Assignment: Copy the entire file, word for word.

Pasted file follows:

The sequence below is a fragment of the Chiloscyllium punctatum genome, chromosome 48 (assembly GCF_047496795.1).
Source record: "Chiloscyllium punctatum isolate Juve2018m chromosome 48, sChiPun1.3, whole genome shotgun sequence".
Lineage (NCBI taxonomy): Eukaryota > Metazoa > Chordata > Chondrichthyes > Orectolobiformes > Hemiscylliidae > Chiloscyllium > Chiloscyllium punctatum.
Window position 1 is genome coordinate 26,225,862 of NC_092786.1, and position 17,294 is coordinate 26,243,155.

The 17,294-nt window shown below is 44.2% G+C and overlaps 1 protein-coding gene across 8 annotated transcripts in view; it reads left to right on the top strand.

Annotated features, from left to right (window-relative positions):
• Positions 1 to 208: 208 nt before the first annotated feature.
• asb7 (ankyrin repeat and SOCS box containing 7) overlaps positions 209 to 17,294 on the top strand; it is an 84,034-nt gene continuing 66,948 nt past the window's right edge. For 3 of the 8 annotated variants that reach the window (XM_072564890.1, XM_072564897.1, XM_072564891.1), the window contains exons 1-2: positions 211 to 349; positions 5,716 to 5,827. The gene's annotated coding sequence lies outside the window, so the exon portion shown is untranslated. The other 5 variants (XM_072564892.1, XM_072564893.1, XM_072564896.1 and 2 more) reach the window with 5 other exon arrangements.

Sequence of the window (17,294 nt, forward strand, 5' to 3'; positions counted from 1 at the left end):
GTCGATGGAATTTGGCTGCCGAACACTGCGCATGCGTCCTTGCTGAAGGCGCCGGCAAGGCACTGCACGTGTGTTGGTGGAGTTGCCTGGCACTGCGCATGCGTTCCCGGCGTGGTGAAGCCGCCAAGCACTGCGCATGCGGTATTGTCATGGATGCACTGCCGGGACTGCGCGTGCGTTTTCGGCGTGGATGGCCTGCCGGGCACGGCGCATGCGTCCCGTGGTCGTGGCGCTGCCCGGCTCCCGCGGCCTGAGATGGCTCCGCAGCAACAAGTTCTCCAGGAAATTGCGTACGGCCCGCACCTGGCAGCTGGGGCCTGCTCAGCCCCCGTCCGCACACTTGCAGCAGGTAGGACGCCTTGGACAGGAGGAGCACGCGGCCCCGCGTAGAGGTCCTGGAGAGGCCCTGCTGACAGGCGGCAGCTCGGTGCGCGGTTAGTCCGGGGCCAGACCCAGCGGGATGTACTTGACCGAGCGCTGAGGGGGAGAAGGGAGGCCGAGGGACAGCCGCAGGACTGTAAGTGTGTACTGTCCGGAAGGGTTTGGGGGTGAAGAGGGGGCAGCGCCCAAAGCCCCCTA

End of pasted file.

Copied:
The sequence below is a fragment of the Chiloscyllium punctatum genome, chromosome 48 (assembly GCF_047496795.1).
Source record: "Chiloscyllium punctatum isolate Juve2018m chromosome 48, sChiPun1.3, whole genome shotgun sequence".
Lineage (NCBI taxonomy): Eukaryota > Metazoa > Chordata > Chondrichthyes > Orectolobiformes > Hemiscylliidae > Chiloscyllium > Chiloscyllium punctatum.
Window position 1 is genome coordinate 26,225,862 of NC_092786.1, and position 17,294 is coordinate 26,243,155.

The 17,294-nt window shown below is 44.2% G+C and overlaps 1 protein-coding gene across 8 annotated transcripts in view; it reads left to right on the top strand.

Annotated features, from left to right (window-relative positions):
• Positions 1 to 208: 208 nt before the first annotated feature.
• asb7 (ankyrin repeat and SOCS box containing 7) overlaps positions 209 to 17,294 on the top strand; it is an 84,034-nt gene continuing 66,948 nt past the window's right edge. For 3 of the 8 annotated variants that reach the window (XM_072564890.1, XM_072564897.1, XM_072564891.1), the window contains exons 1-2: positions 211 to 349; positions 5,716 to 5,827. The gene's annotated coding sequence lies outside the window, so the exon portion shown is untranslated. The other 5 variants (XM_072564892.1, XM_072564893.1, XM_072564896.1 and 2 more) reach the window with 5 other exon arrangements.

Sequence of the window (17,294 nt, forward strand, 5' to 3'; positions counted from 1 at the left end):
GTCGATGGAATTTGGCTGCCGAACACTGCGCATGCGTCCTTGCTGAAGGCGCCGGCAAGGCACTGCACGTGTGTTGGTGGAGTTGCCTGGCACTGCGCATGCGTTCCCGGCGTGGTGAAGCCGCCAAGCACTGCGCATGCGGTATTGTCATGGATGCACTGCCGGGACTGCGCGTGCGTTTTCGGCGTGGATGGCCTGCCGGGCACGGCGCATGCGTCCCGTGGTCGTGGCGCTGCCCGGCTCCCGCGGCCTGAGATGGCTCCGCAGCAACAAGTTCTCCAGGAAATTGCGTACGGCCCGCACCTGGCAGCTGGGGCCTGCTCAGCCCCCGTCCGCACACTTGCAGCAGGTAGGACGCCTTGGACAGGAGGAGCACGCGGCCCCGCGTAGAGGTCCTGGAGAGGCCCTGCTGACAGGCGGCAGCTCGGTGCGCGGTTAGTCCGGGGCCAGACCCAGCGGGATGTACTTGACCGAGCGCTGAGGGGGAGAAGGGAGGCCGAGGGACAGCCGCAGGACTGTAAGTGTGTACTGTCCGGAAGGGTTTGGGGGTGAAGAGGGGGCAGCGCCCAAAGCCCCCTA